January 11, 2007
New Twist in Anthony Graves Saga
BY JORDAN SMITH, Austin Chronicle
On Jan. 5, former death row inmate Anthony Graves was taken from Burleson
Co. to Galveston, where he was freed on a federal-court-
then immediately rearrested and transported back to Burleson Co. because he
couldn't meet a $1 million state bond, set late last month by state District
Judge Reva Towslee-Corbett.
It was another stunning twist to the ongoing legal drama as the state tries
to keep Graves behind bars pending a promised retrial for the 1992 multiple
murder of six people - four of them children - inside a home that officials
say was set ablaze in order to cover the grisly deaths. Graves has
maintained his innocence, and in March the 5th U.S. Circuit Court of Appeals
overturned his conviction, ruling that prosecutors had withheld from Graves'
defense crucial evidence that could have changed the outcome of the trial.
Although U.S. Magistrate Judge John Froeschner agreed that the state bond,
which Towslee-Corbett set late last month without first holding any
evidentiary hearing, was "excessive and oppressive," reports the Houston
Chronicle, he nonetheless said he was "powerless" to interfere and to thwart
the state from taking Graves back into custody in lieu of the money needed
to post the state bond.
The fight to secure Graves' release on bond heated up last month when the
5th Circuit ruled that Graves should be set free by Jan. 4 if he paid the
$50,000 bond Froeschner previously set, unless Towslee-Corbett held a
hearing and set a new bond. On Dec. 20, Towslee-Corbett did just that,
setting the $1 million bond that Graves' attorneys say is egregious and a
thinly veiled attempt to thwart the constitutional ban on excessive bail and
the Fourteenth Amendment's promise of due process.
When Froeschner issued a bench warrant Dec. 29, for the purpose of bringing
Graves back to Galveston for a hearing on the federal bond, it appeared that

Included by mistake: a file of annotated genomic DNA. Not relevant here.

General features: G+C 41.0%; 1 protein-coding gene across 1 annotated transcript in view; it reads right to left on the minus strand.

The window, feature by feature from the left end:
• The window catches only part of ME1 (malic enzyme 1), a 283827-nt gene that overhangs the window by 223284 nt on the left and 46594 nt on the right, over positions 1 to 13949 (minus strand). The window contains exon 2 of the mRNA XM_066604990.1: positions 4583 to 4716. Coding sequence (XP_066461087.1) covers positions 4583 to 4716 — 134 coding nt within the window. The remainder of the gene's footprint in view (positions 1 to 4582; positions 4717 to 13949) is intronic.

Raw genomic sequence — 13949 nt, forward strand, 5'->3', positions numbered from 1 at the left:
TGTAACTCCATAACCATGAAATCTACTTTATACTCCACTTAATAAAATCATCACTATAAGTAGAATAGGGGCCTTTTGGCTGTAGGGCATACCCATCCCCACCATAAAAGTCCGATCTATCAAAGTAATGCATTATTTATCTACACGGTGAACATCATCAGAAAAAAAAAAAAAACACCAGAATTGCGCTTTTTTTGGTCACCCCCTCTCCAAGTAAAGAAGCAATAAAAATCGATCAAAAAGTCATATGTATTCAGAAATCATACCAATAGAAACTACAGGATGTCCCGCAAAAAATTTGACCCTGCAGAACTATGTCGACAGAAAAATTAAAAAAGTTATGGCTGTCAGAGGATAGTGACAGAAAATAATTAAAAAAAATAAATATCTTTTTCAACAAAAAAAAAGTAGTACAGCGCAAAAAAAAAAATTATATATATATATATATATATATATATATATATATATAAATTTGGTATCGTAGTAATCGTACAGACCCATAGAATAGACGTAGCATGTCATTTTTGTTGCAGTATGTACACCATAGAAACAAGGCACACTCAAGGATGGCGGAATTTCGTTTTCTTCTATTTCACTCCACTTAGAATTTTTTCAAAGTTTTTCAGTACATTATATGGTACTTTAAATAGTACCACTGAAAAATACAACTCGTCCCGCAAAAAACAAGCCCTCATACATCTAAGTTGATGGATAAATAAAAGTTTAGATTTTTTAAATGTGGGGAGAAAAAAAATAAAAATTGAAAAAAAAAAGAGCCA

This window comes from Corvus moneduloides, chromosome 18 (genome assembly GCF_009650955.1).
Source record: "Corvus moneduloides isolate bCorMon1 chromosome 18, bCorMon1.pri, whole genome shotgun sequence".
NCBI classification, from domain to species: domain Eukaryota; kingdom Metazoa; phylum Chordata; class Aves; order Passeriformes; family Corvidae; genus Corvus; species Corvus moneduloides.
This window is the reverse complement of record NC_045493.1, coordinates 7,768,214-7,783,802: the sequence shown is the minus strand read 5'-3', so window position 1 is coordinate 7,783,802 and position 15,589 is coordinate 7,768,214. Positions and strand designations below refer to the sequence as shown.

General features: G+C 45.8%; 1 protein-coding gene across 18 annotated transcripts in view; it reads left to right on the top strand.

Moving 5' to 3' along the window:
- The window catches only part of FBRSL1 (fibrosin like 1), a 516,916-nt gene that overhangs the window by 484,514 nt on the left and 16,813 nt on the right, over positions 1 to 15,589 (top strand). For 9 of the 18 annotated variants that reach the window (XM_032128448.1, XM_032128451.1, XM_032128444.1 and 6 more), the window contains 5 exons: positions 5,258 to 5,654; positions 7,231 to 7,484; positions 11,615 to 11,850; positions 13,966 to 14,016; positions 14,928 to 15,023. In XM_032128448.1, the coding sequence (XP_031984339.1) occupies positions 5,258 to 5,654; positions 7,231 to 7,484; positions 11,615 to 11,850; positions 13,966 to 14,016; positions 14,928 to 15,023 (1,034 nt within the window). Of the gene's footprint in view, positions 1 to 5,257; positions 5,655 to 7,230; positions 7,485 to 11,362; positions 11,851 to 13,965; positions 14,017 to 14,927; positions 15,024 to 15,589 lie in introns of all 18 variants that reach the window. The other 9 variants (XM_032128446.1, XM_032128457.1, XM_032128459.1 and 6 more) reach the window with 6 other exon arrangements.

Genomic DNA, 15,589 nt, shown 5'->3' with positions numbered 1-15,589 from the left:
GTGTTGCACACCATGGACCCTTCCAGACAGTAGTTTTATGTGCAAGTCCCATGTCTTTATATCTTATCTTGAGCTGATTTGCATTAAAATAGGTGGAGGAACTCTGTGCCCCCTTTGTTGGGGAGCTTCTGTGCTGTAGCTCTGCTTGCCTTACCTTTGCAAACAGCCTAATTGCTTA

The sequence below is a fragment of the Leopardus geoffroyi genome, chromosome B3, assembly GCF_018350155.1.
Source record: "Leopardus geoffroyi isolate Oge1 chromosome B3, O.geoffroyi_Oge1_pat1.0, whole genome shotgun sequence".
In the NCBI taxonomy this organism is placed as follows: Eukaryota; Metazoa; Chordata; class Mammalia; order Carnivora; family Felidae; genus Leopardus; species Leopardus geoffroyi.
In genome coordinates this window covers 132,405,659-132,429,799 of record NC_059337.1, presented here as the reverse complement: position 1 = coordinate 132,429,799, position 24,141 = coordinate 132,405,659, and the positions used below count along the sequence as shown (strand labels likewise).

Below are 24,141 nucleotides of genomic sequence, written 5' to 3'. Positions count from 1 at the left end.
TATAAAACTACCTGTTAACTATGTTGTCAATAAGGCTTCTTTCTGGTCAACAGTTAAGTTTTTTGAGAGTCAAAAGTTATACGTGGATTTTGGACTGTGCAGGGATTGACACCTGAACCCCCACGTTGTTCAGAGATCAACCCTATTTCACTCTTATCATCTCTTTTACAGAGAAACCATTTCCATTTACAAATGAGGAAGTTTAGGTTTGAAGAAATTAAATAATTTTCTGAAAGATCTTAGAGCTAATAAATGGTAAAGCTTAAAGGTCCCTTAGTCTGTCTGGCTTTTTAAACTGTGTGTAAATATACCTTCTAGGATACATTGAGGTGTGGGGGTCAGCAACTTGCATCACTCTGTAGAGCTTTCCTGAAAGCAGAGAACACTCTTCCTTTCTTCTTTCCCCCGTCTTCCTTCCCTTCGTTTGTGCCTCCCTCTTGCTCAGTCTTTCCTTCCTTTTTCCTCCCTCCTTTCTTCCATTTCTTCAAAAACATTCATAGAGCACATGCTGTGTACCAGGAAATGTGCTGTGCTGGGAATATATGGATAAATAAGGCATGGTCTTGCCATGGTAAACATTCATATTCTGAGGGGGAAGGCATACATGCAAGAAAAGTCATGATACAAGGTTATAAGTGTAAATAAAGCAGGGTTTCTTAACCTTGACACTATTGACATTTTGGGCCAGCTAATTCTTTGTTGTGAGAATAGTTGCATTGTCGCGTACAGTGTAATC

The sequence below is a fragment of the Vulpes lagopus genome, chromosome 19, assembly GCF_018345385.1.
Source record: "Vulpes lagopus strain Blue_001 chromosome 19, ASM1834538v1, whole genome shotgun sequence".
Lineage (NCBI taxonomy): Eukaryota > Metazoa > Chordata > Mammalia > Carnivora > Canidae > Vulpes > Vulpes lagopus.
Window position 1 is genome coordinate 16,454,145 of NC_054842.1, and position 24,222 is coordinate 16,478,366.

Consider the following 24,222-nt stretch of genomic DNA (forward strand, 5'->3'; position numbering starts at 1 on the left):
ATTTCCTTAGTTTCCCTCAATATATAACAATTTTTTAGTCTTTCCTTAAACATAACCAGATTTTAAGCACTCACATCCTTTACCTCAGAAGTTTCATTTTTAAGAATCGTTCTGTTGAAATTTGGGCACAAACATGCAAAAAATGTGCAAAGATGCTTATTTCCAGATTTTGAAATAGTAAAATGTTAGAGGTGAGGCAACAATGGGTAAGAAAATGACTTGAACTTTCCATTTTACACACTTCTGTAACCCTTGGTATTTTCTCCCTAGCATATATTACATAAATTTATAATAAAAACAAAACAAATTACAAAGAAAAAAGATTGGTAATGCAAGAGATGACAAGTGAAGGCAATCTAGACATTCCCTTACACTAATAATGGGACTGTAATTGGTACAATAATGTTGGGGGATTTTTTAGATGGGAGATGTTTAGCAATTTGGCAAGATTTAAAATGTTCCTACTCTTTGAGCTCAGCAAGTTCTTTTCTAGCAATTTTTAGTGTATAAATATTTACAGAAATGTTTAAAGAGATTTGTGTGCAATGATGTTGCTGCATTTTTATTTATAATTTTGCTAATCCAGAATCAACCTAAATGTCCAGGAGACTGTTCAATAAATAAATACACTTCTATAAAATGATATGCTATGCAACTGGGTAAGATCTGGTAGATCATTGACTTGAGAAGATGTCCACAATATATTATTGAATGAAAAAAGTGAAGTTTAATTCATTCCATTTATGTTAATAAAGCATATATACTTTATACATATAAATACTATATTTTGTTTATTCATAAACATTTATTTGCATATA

the feds had had enough of the state's stalling and sidestepping of the
federal court rulings; many court watchers expected Graves would be freed
Jan. 5 and that Towslee-Corbett'
just after Graves' attorneys posted the $50,000 on Froeschner's bond, Graves
was taken into custody again and spirited back to the Burleson County Jail.
The move angered many Graves case insiders, who say Froeschner had the power
to tell the state to stand down but simply did not exercise that option.
According to the Houston daily, Froeschner said simply that while he agreed
that was "the business of the state court" and not the federal bench.
Graves will be back in court Jan. 22, in Towslee-Corbett'
hearing to determine whether the $1 million bail is, in fact, excessive. If
Towslee-Corbett declines to lower it, Graves will have to appeal the case
back up through the state court, to the Court of Criminal Appeals, before
the issue could land back in front of the federal bench.
In other Graves case news, Towslee-Corbett on Jan. 4 named Assistant
Attorney General Julie Ann Stone as the prosecutor pro tem for the Graves
case, until a special prosecutor can be appointed. (Burleson Co. District
Attorney Renee Mueller recused her entire office from handling Graves'
retrial, after Towslee-Corbett in December ruled that one Burleson Assistant
DA who was part of the original prosecution team should be barred from
participating in the retrial.) But Stone held her position for less than a
day before Towslee-Corbett ruled once again, appointing (amazingly) former
Navarro Co. District Attorney Patrick Batchelor the lead prosecutor.
Batchelor is probably best known as the prosecutor who secured a death
sentence for Cameron Todd Willingham, who was executed in 2004 despite
serious questions about his guilt - and, indeed, about whether there was
ever even a crime in the case. Willingham was convicted of the 1991 arson
deaths of his three young daughters. At the time, Batchelor told reporters
Willingham torched the house because his children were cutting into his
dart-throwing and beer-drinking time - a position he never backed away from,
even after the New York-based Innocence Project proffered evidence strongly
suggesting that arson investigators had erred and that the fire that killed
Willingham's children was an accidental blaze. In short, says one source
close to the case, Batchelor is a prosecutor who "proudly convicted an
innocent man" and is the "cardboard cutout of everything that's wrong with
prosecutors in the state of Texas."
Source : Austin Chronicle